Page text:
11th December 2015
Cataracts are caused by a clouding of the lenses and usually occur in older cats or dogs as a normal part of the aging process. They are more often than not easy to spot as they present themselves as a sort of milky glaze in a cat or dog’s eyes. As they develop they can develop what looks like cracks giving the glaze a ‘crushed ice’ look.
The most common cause of cataracts, as mentioned previously, is old age. Known as either senile cataracts or lenticular sclerosis, it occurs when the matrix of a pet’s lenses can no longer reflect light as well as it used to when they were younger. Senile cataracts will generally become present in both of a pet’s eyes and once they have done so the pet’s eyes will be consistently dilated. This is because there is not enough light passing through the retina and by dilating the eyes will have improved vision. However, it is important to note that if no other changes have occurred in a pet’s eyes, such as retinal damage, then the pet may actually be able to see better than its milky glazed eyes would have an owner suspect.
Whilst a lot of cataracts are caused by old age, there are other medical conditions that can cause a pet to develop them at an earlier age. Let’s take a look at some of the other causes of cataracts.
It is thought that nutrition can play a part in the development of cataract formation in cats or dogs that are younger than the age normally associated with the onset of the condition. Common in stray puppies and kittens whose mother did not have a very good diet (usually as a result of surviving of scraps), a lack of arginine and taurine can be attributed to the development of cataracts in the young.
Other causes of cataracts can come from the cat or dog sustaining an eye injury that damages the circulatory fluids or connections that hold the lenses in place. In a similar vein, eye inflammations can also result in cataracts forming.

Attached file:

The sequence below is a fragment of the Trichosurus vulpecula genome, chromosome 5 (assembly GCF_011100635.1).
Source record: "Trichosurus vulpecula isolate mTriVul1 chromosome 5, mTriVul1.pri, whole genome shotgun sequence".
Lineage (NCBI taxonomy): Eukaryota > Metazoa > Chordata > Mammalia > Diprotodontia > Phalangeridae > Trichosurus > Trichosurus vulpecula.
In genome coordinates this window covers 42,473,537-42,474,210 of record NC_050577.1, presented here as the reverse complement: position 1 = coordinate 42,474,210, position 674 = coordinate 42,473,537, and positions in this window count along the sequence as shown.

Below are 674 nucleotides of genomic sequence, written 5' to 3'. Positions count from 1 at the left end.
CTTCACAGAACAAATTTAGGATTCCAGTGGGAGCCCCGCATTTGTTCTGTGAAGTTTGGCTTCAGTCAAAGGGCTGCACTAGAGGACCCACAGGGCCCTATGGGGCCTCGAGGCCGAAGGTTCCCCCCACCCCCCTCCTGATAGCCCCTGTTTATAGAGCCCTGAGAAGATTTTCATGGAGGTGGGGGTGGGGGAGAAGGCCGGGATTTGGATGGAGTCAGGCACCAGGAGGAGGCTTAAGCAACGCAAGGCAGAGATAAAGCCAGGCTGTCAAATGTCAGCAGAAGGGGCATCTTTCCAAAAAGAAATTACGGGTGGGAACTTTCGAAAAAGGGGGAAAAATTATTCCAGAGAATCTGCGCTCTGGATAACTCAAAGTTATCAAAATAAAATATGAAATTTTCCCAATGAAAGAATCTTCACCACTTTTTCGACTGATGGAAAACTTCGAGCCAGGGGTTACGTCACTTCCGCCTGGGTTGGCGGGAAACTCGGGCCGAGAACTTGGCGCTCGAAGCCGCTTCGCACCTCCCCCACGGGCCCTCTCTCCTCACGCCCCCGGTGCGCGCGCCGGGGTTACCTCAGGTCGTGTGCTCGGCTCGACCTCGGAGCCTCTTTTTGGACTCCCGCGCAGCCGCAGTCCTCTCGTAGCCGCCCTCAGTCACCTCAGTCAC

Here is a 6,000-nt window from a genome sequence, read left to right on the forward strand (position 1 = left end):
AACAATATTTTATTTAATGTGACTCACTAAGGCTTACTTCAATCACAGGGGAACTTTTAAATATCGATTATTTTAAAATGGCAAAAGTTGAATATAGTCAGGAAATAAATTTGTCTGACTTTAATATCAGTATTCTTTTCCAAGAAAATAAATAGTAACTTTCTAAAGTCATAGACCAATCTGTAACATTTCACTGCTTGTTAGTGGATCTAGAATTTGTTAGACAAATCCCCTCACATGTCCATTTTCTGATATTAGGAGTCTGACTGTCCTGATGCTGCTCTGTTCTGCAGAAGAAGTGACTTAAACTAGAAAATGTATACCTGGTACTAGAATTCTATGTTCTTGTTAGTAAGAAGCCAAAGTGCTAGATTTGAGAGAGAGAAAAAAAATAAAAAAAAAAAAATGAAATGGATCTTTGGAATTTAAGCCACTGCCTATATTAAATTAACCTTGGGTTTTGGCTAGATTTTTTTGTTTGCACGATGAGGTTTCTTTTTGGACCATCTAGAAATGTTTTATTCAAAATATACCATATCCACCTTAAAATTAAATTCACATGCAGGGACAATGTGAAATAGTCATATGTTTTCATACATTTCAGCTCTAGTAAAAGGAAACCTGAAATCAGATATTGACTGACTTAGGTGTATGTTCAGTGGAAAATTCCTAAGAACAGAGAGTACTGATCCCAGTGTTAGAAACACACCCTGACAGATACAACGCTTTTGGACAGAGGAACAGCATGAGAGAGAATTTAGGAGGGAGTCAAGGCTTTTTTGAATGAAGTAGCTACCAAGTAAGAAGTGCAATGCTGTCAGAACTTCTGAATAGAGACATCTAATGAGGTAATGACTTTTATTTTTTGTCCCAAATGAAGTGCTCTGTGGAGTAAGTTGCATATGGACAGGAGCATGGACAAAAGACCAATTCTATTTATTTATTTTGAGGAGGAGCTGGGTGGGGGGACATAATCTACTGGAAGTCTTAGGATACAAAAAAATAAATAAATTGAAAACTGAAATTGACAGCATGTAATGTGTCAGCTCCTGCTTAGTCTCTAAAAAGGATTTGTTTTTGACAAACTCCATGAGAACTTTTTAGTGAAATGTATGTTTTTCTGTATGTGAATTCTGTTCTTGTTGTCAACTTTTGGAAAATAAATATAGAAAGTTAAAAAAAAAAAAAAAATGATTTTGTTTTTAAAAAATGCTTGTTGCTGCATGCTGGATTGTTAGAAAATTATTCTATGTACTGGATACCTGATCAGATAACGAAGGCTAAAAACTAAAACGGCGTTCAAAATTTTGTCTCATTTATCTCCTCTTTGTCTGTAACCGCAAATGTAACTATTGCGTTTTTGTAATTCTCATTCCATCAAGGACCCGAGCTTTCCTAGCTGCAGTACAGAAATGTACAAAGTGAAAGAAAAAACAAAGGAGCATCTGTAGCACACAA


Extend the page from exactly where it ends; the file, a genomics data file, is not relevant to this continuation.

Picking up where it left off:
Disease and genetics
Cats that suffer from feline infectious peritonitis, Feline leukaemia and Feline AIDs can all develop cataracts as a result. Dogs that develop diabetes can sometimes also suffer from cataracts as the continual high blood sugar can cause the lenses to lose clarity. Cataracts can also be a matter of genetics and certain lines of dog breeds (including Bichons, Boston Terriers, Poodles and Westies) seem to develop the condition.
Visit the vets
Senile cataracts generally cause no pain but if your cat or dog is squinting a lot, producing tears regularly or its eye shape has changed then this could be an indicator of eye inflammation or pain. If your cat or dog has developed cataracts then get them in to see your vet as soon as possible, they will be able to tell if the cataracts are as a result of old age or some other cause, if they feel that it is the latter then they may want to run some tests to see if there is an underlying disease. The option to remove cataracts that are affecting your cat or dog’s vision is available but if you go down this route then your pet may need lens implants in order to help them see, otherwise they will only have blurred vision.
There is also the argument that many cats and dogs can live quite happily with cataracts as they experience their world through smell just as much as their full vision. If your cat or dog has cataracts and you don’t want them to be removed then don’t worry; some cataracts can look worse than they actually are. If a vet can see your cat or dog’s retina when using an ophthalmoscope then your pet will be able to see equally as well. Similarly, if their pupils constrict when a bright light is put upon them then the cat or dog can still see.
Prevention and management
Limiting the amount of bright sunlight that a cat or dog with cataracts gets can be a good idea; if it is a dog suffering then try to take them on their walks in the early morning and late afternoon/early evenings. Some veterinary experts believe that giving your pet an anti-oxidant supplement to slow down the development of cataracts is a good option.
Please note that this article is only for advice and should not be treated as a medical document. If you suspect your cat or dog may have cataracts then book an appointment with your vet immediately.